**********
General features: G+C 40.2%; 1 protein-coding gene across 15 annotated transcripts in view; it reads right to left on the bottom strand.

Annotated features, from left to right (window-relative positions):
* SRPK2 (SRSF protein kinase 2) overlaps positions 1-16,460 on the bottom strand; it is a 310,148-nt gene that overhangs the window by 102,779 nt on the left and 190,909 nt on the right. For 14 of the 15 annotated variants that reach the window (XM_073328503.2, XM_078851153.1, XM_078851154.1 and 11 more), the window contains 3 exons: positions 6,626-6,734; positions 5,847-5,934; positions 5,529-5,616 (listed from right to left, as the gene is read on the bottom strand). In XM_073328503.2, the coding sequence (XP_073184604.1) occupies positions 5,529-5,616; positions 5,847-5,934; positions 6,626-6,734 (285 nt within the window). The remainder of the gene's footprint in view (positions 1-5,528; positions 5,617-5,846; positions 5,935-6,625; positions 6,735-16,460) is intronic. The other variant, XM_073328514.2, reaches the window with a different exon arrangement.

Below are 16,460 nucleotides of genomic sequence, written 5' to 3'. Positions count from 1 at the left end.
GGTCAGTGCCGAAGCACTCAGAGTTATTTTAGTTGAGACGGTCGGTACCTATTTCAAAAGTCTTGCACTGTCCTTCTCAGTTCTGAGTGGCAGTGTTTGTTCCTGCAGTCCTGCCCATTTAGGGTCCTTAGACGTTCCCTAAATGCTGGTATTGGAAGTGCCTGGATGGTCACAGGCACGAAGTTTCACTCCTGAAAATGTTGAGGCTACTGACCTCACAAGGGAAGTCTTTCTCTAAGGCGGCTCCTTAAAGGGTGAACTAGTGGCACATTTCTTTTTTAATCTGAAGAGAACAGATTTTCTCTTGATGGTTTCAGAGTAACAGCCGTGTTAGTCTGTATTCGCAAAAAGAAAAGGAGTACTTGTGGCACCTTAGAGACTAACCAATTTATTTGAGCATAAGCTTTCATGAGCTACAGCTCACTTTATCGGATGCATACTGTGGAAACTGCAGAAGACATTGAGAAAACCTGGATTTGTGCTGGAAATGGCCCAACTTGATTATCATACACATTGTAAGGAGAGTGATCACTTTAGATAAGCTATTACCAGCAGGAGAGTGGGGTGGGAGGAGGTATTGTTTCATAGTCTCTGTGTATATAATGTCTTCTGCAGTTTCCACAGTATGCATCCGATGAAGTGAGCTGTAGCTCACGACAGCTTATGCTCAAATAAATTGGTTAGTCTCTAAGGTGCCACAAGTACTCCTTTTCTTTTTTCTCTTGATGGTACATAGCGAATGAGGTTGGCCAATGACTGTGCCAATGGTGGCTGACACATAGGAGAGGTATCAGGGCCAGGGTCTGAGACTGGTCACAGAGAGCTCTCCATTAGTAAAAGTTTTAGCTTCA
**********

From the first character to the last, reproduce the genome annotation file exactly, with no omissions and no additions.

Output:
General features: G+C 40.2%; 1 protein-coding gene across 15 annotated transcripts in view; it reads right to left on the bottom strand.

Annotated features, from left to right (window-relative positions):
* SRPK2 (SRSF protein kinase 2) overlaps positions 1-16,460 on the bottom strand; it is a 310,148-nt gene that overhangs the window by 102,779 nt on the left and 190,909 nt on the right. For 14 of the 15 annotated variants that reach the window (XM_073328503.2, XM_078851153.1, XM_078851154.1 and 11 more), the window contains 3 exons: positions 6,626-6,734; positions 5,847-5,934; positions 5,529-5,616 (listed from right to left, as the gene is read on the bottom strand). In XM_073328503.2, the coding sequence (XP_073184604.1) occupies positions 5,529-5,616; positions 5,847-5,934; positions 6,626-6,734 (285 nt within the window). The remainder of the gene's footprint in view (positions 1-5,528; positions 5,617-5,846; positions 5,935-6,625; positions 6,735-16,460) is intronic. The other variant, XM_073328514.2, reaches the window with a different exon arrangement.

Below are 16,460 nucleotides of genomic sequence, written 5' to 3'. Positions count from 1 at the left end.
GGTCAGTGCCGAAGCACTCAGAGTTATTTTAGTTGAGACGGTCGGTACCTATTTCAAAAGTCTTGCACTGTCCTTCTCAGTTCTGAGTGGCAGTGTTTGTTCCTGCAGTCCTGCCCATTTAGGGTCCTTAGACGTTCCCTAAATGCTGGTATTGGAAGTGCCTGGATGGTCACAGGCACGAAGTTTCACTCCTGAAAATGTTGAGGCTACTGACCTCACAAGGGAAGTCTTTCTCTAAGGCGGCTCCTTAAAGGGTGAACTAGTGGCACATTTCTTTTTTAATCTGAAGAGAACAGATTTTCTCTTGATGGTTTCAGAGTAACAGCCGTGTTAGTCTGTATTCGCAAAAAGAAAAGGAGTACTTGTGGCACCTTAGAGACTAACCAATTTATTTGAGCATAAGCTTTCATGAGCTACAGCTCACTTTATCGGATGCATACTGTGGAAACTGCAGAAGACATTGAGAAAACCTGGATTTGTGCTGGAAATGGCCCAACTTGATTATCATACACATTGTAAGGAGAGTGATCACTTTAGATAAGCTATTACCAGCAGGAGAGTGGGGTGGGAGGAGGTATTGTTTCATAGTCTCTGTGTATATAATGTCTTCTGCAGTTTCCACAGTATGCATCCGATGAAGTGAGCTGTAGCTCACGACAGCTTATGCTCAAATAAATTGGTTAGTCTCTAAGGTGCCACAAGTACTCCTTTTCTTTTTTCTCTTGATGGTACATAGCGAATGAGGTTGGCCAATGACTGTGCCAATGGTGGCTGACACATAGGAGAGGTATCAGGGCCAGGGTCTGAGACTGGTCACAGAGAGCTCTCCATTAGTAAAAGTTTTAGCTTCA